Inhibition of saccade and vergence eye movements in 3D space
Journal of Vision
Inhibitory capacity was investigated by measuring the eye movements of normal subjects asked to fixate a central point, and to suppress eye movements toward visual distracters appearing in the periphery or in depth. Eight right-handed young adults performed such a suppression or distracter task. In different conditions, the distracter could appear at 10° left or right at a distance of 20, 40, or 150 cm (calling for horizontal saccades), or in a central position far or close (calling for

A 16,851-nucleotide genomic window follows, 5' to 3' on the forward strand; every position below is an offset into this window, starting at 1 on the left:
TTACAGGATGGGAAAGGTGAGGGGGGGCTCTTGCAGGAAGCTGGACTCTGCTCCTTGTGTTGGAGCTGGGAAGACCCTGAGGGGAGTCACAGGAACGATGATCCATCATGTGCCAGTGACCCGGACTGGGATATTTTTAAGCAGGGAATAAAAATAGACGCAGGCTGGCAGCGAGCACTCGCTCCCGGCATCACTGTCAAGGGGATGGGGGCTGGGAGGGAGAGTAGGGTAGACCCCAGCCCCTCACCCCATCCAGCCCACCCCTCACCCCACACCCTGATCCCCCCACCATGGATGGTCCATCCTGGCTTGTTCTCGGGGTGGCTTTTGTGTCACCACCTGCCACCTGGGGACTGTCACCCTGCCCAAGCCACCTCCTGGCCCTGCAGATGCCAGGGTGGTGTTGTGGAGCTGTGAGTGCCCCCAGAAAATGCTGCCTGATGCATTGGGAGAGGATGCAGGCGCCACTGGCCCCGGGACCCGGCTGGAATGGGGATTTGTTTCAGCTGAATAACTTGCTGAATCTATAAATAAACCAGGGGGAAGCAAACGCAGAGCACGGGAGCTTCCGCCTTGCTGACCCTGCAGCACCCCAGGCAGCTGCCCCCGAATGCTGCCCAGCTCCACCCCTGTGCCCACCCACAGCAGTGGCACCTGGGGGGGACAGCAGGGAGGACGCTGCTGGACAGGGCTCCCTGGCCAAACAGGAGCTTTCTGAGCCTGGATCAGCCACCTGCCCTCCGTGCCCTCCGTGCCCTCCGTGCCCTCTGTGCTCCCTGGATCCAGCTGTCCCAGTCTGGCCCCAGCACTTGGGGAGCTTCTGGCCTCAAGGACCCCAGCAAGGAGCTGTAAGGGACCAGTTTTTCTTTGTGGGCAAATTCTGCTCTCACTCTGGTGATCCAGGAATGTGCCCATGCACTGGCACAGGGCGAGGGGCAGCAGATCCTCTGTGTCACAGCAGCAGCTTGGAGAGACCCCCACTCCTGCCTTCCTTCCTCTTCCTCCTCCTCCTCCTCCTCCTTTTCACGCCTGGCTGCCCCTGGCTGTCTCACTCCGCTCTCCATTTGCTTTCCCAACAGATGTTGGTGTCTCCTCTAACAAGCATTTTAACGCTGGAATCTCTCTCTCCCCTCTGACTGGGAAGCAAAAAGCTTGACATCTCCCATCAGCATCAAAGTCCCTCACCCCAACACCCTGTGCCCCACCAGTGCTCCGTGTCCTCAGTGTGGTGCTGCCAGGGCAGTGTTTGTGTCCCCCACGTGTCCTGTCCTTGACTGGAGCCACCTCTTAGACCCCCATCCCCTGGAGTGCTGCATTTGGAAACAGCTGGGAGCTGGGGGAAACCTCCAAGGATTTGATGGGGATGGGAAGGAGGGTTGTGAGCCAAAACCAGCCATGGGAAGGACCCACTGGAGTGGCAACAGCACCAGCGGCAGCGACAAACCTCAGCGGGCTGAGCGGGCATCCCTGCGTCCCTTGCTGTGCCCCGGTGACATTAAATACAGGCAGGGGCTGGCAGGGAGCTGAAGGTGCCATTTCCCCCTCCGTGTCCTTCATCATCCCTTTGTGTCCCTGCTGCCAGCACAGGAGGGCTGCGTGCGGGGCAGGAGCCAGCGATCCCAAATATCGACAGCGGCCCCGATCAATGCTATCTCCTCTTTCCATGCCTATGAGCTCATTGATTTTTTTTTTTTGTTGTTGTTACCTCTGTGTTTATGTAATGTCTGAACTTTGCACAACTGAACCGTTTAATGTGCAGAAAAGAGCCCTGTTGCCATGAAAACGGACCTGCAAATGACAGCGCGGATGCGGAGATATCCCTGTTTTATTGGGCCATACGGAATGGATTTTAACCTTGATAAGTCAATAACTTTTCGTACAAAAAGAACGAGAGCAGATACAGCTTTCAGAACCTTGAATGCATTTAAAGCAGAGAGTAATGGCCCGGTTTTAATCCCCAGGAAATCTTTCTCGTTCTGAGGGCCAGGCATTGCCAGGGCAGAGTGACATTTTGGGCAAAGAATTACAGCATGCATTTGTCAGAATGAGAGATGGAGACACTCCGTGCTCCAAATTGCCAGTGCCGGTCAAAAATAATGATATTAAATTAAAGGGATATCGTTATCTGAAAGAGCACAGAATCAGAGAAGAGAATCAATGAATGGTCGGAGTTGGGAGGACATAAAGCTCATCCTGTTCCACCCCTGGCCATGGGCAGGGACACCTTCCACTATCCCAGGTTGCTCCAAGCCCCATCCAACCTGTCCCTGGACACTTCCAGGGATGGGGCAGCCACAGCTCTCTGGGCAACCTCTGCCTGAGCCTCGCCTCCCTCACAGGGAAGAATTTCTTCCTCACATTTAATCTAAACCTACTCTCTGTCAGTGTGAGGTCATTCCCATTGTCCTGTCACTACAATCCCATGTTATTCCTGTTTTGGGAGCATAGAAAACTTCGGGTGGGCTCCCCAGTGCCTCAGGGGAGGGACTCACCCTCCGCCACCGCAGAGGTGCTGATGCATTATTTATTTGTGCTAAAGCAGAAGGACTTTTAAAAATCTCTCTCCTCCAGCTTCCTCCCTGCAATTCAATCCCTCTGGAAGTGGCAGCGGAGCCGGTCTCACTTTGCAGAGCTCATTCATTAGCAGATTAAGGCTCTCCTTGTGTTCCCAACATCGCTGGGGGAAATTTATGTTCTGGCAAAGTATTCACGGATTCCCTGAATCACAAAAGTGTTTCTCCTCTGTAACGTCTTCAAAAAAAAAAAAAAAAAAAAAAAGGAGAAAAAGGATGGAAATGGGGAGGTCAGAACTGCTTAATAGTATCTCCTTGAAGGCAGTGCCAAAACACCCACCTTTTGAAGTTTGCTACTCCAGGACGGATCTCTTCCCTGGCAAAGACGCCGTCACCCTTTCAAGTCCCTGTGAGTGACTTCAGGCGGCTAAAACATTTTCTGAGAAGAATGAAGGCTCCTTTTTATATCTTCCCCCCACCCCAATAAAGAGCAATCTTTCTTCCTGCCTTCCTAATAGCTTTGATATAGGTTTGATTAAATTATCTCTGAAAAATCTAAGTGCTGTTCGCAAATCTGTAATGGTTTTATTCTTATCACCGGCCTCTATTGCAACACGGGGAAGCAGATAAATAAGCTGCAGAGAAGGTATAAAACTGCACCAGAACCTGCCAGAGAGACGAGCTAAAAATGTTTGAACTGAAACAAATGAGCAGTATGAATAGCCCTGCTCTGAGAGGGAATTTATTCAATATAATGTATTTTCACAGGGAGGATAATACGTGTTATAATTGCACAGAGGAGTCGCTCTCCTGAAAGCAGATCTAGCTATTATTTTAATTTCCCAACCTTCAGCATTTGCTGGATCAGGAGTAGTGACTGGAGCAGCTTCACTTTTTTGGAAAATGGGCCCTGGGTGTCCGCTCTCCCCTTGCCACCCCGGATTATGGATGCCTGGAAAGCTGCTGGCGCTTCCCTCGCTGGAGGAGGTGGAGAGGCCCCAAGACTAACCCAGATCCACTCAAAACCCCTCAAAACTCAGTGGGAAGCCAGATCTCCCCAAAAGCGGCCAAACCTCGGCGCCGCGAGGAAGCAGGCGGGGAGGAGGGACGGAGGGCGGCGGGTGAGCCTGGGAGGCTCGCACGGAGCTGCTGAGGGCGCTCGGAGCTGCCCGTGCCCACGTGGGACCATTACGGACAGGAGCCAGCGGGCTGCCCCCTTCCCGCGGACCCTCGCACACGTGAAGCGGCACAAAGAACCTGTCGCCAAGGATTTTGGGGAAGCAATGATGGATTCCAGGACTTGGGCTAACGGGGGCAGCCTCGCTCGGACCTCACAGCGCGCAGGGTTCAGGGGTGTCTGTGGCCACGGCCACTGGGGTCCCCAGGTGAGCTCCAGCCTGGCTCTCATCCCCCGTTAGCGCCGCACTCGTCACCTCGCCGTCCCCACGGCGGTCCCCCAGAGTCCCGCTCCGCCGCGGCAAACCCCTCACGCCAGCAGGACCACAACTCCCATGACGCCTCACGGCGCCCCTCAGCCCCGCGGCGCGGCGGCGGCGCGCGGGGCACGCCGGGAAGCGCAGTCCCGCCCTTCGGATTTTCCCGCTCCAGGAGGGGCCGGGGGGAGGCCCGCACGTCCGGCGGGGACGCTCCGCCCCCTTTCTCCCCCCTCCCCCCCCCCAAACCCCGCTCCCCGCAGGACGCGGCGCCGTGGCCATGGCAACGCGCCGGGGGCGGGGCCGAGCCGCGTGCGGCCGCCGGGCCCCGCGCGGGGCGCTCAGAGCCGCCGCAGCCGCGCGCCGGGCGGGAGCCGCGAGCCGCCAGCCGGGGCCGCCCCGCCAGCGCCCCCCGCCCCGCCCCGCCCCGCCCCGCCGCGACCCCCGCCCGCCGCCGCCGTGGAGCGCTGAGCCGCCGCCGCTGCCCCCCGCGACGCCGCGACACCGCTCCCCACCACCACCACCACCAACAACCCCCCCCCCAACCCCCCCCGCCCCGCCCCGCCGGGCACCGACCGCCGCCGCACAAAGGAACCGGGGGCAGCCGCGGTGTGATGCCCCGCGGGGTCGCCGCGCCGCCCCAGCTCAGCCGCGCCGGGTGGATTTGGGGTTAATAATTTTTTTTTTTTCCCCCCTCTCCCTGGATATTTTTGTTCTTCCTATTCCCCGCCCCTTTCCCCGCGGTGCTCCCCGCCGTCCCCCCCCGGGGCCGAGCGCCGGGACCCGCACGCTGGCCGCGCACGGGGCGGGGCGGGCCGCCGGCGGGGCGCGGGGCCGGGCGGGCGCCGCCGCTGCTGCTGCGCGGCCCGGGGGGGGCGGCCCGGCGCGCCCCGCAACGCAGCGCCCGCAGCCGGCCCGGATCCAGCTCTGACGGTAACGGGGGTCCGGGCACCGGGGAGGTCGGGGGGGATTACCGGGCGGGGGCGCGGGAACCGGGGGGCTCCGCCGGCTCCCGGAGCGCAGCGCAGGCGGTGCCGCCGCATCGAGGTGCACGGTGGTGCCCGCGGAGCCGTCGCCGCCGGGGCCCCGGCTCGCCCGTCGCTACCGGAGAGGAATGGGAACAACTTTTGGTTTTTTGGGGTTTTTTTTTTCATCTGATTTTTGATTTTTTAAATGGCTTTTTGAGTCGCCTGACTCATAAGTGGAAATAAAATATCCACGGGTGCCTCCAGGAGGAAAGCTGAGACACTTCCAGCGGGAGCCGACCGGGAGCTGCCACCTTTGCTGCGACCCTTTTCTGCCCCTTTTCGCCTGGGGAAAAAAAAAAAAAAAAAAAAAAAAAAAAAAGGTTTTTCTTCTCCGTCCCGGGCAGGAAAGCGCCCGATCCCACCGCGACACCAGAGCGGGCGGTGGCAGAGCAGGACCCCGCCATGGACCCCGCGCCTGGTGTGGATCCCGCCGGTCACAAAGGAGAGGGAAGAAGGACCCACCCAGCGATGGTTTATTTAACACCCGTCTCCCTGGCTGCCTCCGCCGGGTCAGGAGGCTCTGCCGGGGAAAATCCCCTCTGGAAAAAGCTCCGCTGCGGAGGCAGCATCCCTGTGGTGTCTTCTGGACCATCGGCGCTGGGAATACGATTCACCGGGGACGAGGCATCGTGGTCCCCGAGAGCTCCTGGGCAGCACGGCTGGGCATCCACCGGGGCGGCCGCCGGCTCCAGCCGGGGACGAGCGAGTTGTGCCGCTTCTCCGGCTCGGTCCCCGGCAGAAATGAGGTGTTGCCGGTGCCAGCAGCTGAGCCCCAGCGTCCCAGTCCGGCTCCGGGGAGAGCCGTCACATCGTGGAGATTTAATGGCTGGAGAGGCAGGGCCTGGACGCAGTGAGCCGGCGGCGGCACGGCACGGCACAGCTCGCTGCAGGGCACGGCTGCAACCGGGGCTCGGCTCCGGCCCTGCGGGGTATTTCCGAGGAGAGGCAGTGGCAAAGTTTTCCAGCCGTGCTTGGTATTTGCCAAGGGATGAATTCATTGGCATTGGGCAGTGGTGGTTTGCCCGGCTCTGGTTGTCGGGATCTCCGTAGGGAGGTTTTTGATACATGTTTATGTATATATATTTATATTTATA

... calling for convergence or divergence), or 7.5° up or down at 40 or 150 cm (calling for vertical saccades). Eye movements were recorded binocularly with an infrared light eye-movement device. Results showed that (1) suppression performance was not perfect, as the subjects still produced eye movements; (2) errors were distributed unequally in three-dimensional space, with more frequent errors toward distracters calling for convergence, or leftward and downward saccades at a close distance; (3) distracters calling for saccade suppression yielded saccades in the direction of the distracter (that we called prosaccades), and saccades directed away from it (that we called spontaneous antisaccades); (4) for vergence, only distracters calling for convergence yielded errors, which were always promovements; (5) in addition, a small convergent drift was found for convergence distracters. Differences in the errors between saccade and vergence suggest that different inhibitory mechanisms may be involved in the two systems. Spatial left/right, up/down, and close/far asymmetries are interpreted in terms of attentional biases.